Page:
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"Maintaining and Improving Nutritional Value and Food Safety along the Value Chain Marie T. Ruel International Food Policy Research Institute "


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The International Symposium on Sustainable Food Systems for Healthy Diets and Improved Nutrition was jointly held by FAO and WHO in December 2016 to explore policies and programme options for shaping the food systems in ways that deliver foods for a healthy diet, focusing on concrete country experiences and challenges. This Symposium waas the first large-scale contribution under the UN Decade of Action for Nutrition 2016-2025. This presentation was part of Parallel session 1.2: Maintaining and improving nutritional value and food safety along the value chain"

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"Maintaining and Improving Nutritional Value and Food Safety along the Value Chain Marie T. Ruel International Food Policy Research Institute "

  1. 1. Maintaining and Improving Nutritional Value and Food Safety along the Value Chain Marie T. Ruel International Food Policy Research Institute Photo: Brauw
  2. 2. The Challenges and Opportunities • Persistent problems of malnutrition – 1 in 3 people affected: deficiencies in energy, micronutrients, overweight/obesity • Ambitious SDGs– which require “business as un-usual” • Recognition of need to work multisectorally, but HOW? • Changing pressures on food systems: population and income growth, climate change, urbanization, globalization of diets, competition for natural resources “Food systems are not delivering healthy diets” (Global Panel on Agriculture and Food Systems for Nutrition)
  3. 3. Income Can Help Reduce Stunting 10% increase in GDP leads to 6% reduction in stunting Source: Ruel and Alderman; Lancet 2013
  4. 4. But it Also Increases Ovwt/Obesity Source: Ruel and Alderman; Lancet 2013 10% increase in GDP leads to 7% increase in women’s ovwt/obesity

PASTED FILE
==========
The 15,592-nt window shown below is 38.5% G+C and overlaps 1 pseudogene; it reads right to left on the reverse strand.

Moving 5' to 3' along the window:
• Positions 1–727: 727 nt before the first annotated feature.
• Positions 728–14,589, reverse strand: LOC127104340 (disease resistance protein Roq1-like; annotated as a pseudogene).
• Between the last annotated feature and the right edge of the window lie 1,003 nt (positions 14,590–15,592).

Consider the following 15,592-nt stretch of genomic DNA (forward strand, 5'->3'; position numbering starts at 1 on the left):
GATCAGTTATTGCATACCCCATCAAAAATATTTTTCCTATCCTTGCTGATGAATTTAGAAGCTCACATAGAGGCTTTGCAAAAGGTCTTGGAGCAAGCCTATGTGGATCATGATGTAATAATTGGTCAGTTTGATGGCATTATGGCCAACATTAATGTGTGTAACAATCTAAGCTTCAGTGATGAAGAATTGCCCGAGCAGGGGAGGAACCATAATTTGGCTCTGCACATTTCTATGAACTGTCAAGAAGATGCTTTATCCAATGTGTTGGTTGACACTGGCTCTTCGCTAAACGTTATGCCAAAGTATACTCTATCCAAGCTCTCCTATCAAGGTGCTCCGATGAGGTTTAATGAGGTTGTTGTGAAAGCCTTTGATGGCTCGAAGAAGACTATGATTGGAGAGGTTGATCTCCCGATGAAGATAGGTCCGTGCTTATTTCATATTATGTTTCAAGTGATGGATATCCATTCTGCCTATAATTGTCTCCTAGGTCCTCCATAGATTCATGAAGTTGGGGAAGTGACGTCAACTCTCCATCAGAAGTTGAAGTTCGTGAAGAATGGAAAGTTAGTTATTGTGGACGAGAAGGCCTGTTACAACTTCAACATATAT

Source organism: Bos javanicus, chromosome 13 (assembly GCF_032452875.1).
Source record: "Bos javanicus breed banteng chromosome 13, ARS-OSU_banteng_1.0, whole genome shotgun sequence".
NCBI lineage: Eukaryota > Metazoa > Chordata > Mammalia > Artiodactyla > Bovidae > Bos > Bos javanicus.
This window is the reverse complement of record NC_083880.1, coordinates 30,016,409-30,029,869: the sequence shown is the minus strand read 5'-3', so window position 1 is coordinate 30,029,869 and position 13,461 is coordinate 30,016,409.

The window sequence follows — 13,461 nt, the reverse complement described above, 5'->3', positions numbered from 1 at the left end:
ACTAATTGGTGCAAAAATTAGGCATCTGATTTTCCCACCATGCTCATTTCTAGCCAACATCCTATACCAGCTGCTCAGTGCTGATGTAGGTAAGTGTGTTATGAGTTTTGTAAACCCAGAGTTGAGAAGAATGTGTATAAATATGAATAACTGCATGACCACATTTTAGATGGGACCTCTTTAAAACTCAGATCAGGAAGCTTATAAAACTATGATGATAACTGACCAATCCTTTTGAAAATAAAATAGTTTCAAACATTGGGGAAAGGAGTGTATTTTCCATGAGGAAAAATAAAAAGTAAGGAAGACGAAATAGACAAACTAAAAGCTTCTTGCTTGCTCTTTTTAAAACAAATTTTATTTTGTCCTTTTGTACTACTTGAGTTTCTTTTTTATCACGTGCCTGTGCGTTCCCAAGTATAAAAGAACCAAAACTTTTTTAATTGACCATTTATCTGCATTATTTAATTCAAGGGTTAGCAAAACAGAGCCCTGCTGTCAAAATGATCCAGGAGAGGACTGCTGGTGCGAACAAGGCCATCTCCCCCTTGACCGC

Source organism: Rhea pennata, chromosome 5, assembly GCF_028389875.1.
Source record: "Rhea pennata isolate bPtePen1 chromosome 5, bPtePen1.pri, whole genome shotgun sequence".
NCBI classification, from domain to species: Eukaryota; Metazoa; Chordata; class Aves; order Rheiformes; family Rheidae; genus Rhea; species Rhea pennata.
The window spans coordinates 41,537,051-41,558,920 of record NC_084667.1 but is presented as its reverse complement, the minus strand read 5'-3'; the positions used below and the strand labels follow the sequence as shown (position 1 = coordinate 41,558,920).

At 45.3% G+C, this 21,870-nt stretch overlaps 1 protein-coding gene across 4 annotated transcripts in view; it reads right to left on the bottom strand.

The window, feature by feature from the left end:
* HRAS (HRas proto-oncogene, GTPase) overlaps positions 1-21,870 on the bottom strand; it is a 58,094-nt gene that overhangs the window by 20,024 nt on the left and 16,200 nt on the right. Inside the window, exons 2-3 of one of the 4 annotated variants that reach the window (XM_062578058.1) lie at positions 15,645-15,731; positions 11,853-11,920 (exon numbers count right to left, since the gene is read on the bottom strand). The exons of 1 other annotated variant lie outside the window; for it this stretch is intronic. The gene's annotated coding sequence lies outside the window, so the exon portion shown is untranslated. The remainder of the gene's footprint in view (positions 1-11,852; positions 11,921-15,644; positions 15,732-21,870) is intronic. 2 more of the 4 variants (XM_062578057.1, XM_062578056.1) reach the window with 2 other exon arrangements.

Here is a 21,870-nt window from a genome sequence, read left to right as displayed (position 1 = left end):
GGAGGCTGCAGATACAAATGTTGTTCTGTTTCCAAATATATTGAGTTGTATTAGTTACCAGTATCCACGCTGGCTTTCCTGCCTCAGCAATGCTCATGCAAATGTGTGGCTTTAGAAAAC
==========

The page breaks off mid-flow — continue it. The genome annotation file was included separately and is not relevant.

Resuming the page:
5. 5. Food Systems and Diet Quality & Safety Source: Global Panel on Agriculture and Food Systems for Nutrition (2014)
  6. 6. Urbanization Changing age profiles Migration Technology Infrastructure Social networks Traditions Social norms Religion & rituals Social stratification Gender Leadership Livelihoods & Income Markets Trade Natural resource capital Ecosystem services Climate adaptation & resiliency Food Environments Food access (location within environments, physical proximity) Food affordability (point of purchase, willingness to pay) Food acceptability & preferences (branding, cultural and nationalistic preference /standards) Information & guidelines (education, messaging) Composition, quality & safety Nutrition & Health outcomes Political, Programme, and Institutional Actions Economic impacts Social equity impacts Consumer Behaviors Choosing where and what food to acquire, prepare, cook, store and eat Diets Quantity Quality Diversity Safety AVAILABILITY ACCESS UTILIZATION SUSTAINABLE DEVELOPMENT GOALS Environmental impacts Food Systems, Diets and Nutrition Biophysical & Environmental Drivers Innovation & Research Drivers Sociocultural Drivers Political & Economic Drivers Demographic Drivers Retail, marketing & advertising Processing & Packaging Storage, Exchange & Distribution Production Systems Value Chain Processes/ Actors Farmers, agribusiness, land & plantation owners, fisheries, financial entities Transporters, agribusiness, traders Packing plants, food industry, SMEs Retailers, markets, food outlets, distributors, restaurants, wholesalers Source: Jessica Fanzo